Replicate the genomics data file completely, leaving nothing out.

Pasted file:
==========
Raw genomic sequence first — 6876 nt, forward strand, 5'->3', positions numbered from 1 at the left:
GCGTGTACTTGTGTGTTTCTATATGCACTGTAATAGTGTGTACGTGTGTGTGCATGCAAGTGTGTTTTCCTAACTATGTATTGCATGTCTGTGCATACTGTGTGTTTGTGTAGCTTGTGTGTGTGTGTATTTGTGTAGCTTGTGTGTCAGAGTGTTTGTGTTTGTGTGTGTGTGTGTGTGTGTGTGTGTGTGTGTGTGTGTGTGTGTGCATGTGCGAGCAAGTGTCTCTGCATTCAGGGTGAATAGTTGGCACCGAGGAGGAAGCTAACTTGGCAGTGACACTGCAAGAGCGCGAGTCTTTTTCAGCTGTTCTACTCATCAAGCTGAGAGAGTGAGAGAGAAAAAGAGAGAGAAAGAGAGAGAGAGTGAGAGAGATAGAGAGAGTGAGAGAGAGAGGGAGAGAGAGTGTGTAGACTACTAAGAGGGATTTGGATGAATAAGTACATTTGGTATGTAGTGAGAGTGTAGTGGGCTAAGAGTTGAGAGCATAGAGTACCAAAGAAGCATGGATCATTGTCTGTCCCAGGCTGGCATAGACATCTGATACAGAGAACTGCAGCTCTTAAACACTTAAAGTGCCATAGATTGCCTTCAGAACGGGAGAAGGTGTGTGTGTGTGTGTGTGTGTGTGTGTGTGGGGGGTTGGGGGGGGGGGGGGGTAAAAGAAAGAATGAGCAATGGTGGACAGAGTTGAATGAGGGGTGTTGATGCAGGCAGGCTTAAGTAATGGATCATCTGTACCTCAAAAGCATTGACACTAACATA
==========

Raw genomic sequence first — 6876 nt, forward strand, 5'->3', positions numbered from 1 at the left:
GCGTGTACTTGTGTGTTTCTATATGCACTGTAATAGTGTGTACGTGTGTGTGCATGCAAGTGTGTTTTCCTAACTATGTATTGCATGTCTGTGCATACTGTGTGTTTGTGTAGCTTGTGTGTGTGTGTATTTGTGTAGCTTGTGTGTCAGAGTGTTTGTGTTTGTGTGTGTGTGTGTGTGTGTGTGTGTGTGTGTGTGTGTGTGTGTGCATGTGCGAGCAAGTGTCTCTGCATTCAGGGTGAATAGTTGGCACCGAGGAGGAAGCTAACTTGGCAGTGACACTGCAAGAGCGCGAGTCTTTTTCAGCTGTTCTACTCATCAAGCTGAGAGAGTGAGAGAGAAAAAGAGAGAGAAAGAGAGAGAGAGTGAGAGAGATAGAGAGAGTGAGAGAGAGAGGGAGAGAGAGTGTGTAGACTACTAAGAGGGATTTGGATGAATAAGTACATTTGGTATGTAGTGAGAGTGTAGTGGGCTAAGAGTTGAGAGCATAGAGTACCAAAGAAGCATGGATCATTGTCTGTCCCAGGCTGGCATAGACATCTGATACAGAGAACTGCAGCTCTTAAACACTTAAAGTGCCATAGATTGCCTTCAGAACGGGAGAAGGTGTGTGTGTGTGTGTGTGTGTGTGTGTGTGGGGGGTTGGGGGGGGGGGGGGGTAAAAGAAAGAATGAGCAATGGTGGACAGAGTTGAATGAGGGGTGTTGATGCAGGCAGGCTTAAGTAATGGATCATCTGTACCTCAAAAGCATTGACACTAACATA